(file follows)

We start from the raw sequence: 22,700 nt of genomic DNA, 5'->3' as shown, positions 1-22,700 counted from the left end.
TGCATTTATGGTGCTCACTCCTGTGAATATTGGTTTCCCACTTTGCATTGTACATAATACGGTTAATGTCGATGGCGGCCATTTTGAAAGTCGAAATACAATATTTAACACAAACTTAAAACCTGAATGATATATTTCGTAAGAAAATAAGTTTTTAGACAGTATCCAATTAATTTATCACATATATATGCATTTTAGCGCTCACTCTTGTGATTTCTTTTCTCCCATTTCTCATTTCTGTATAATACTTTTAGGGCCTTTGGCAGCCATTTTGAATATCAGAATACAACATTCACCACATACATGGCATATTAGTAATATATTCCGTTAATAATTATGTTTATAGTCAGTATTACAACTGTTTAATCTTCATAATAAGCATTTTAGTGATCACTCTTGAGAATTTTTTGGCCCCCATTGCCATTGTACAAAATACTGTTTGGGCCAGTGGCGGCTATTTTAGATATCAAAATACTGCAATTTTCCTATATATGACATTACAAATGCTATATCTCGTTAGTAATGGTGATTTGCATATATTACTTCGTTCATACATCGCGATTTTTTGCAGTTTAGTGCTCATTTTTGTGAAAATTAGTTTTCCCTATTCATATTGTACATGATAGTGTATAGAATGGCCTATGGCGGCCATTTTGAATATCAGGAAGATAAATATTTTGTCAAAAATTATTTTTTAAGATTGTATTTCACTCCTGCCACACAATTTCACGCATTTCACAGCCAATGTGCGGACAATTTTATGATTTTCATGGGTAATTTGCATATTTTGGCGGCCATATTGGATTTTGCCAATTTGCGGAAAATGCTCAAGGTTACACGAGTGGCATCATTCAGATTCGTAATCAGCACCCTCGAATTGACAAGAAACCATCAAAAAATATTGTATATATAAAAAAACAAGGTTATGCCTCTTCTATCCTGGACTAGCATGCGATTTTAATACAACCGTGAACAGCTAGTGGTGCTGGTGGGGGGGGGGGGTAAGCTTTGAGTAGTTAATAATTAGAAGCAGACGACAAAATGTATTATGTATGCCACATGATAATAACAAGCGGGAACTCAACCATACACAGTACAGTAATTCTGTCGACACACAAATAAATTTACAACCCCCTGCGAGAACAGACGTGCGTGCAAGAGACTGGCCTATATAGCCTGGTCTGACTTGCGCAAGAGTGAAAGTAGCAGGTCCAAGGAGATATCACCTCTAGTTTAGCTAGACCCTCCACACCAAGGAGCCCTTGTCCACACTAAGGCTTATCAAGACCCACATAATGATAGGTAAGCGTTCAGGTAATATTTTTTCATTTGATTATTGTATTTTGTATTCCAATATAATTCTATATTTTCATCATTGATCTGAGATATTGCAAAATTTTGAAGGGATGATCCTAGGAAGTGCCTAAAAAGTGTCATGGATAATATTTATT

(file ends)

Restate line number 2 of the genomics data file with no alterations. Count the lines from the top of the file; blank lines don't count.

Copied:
TGCATTTATGGTGCTCACTCCTGTGAATATTGGTTTCCCACTTTGCATTGTACATAATACGGTTAATGTCGATGGCGGCCATTTTGAAAGTCGAAATACAATATTTAACACAAACTTAAAACCTGAATGATATATTTCGTAAGAAAATAAGTTTTTAGACAGTATCCAATTAATTTATCACATATATATGCATTTTAGCGCTCACTCTTGTGATTTCTTTTCTCCCATTTCTCATTTCTGTATAATACTTTTAGGGCCTTTGGCAGCCATTTTGAATATCAGAATACAACATTCACCACATACATGGCATATTAGTAATATATTCCGTTAATAATTATGTTTATAGTCAGTATTACAACTGTTTAATCTTCATAATAAGCATTTTAGTGATCACTCTTGAGAATTTTTTGGCCCCCATTGCCATTGTACAAAATACTGTTTGGGCCAGTGGCGGCTATTTTAGATATCAAAATACTGCAATTTTCCTATATATGACATTACAAATGCTATATCTCGTTAGTAATGGTGATTTGCATATATTACTTCGTTCATACATCGCGATTTTTTGCAGTTTAGTGCTCATTTTTGTGAAAATTAGTTTTCCCTATTCATATTGTACATGATAGTGTATAGAATGGCCTATGGCGGCCATTTTGAATATCAGGAAGATAAATATTTTGTCAAAAATTATTTTTTAAGATTGTATTTCACTCCTGCCACACAATTTCACGCATTTCACAGCCAATGTGCGGACAATTTTATGATTTTCATGGGTAATTTGCATATTTTGGCGGCCATATTGGATTTTGCCAATTTGCGGAAAATGCTCAAGGTTACACGAGTGGCATCATTCAGATTCGTAATCAGCACCCTCGAATTGACAAGAAACCATCAAAAAATATTGTATATATAAAAAAACAAGGTTATGCCTCTTCTATCCTGGACTAGCATGCGATTTTAATACAACCGTGAACAGCTAGTGGTGCTGGTGGGGGGGGGGGGTAAGCTTTGAGTAGTTAATAATTAGAAGCAGACGACAAAATGTATTATGTATGCCACATGATAATAACAAGCGGGAACTCAACCATACACAGTACAGTAATTCTGTCGACACACAAATAAATTTACAACCCCCTGCGAGAACAGACGTGCGTGCAAGAGACTGGCCTATATAGCCTGGTCTGACTTGCGCAAGAGTGAAAGTAGCAGGTCCAAGGAGATATCACCTCTAGTTTAGCTAGACCCTCCACACCAAGGAGCCCTTGTCCACACTAAGGCTTATCAAGACCCACATAATGATAGGTAAGCGTTCAGGTAATATTTTTTCATTTGATTATTGTATTTTGTATTCCAATATAATTCTATATTTTCATCATTGATCTGAGATATTGCAAAATTTTGAAGGGATGATCCTAGGAAGTGCCTAAAAAGTGTCATGGATAATATTTATT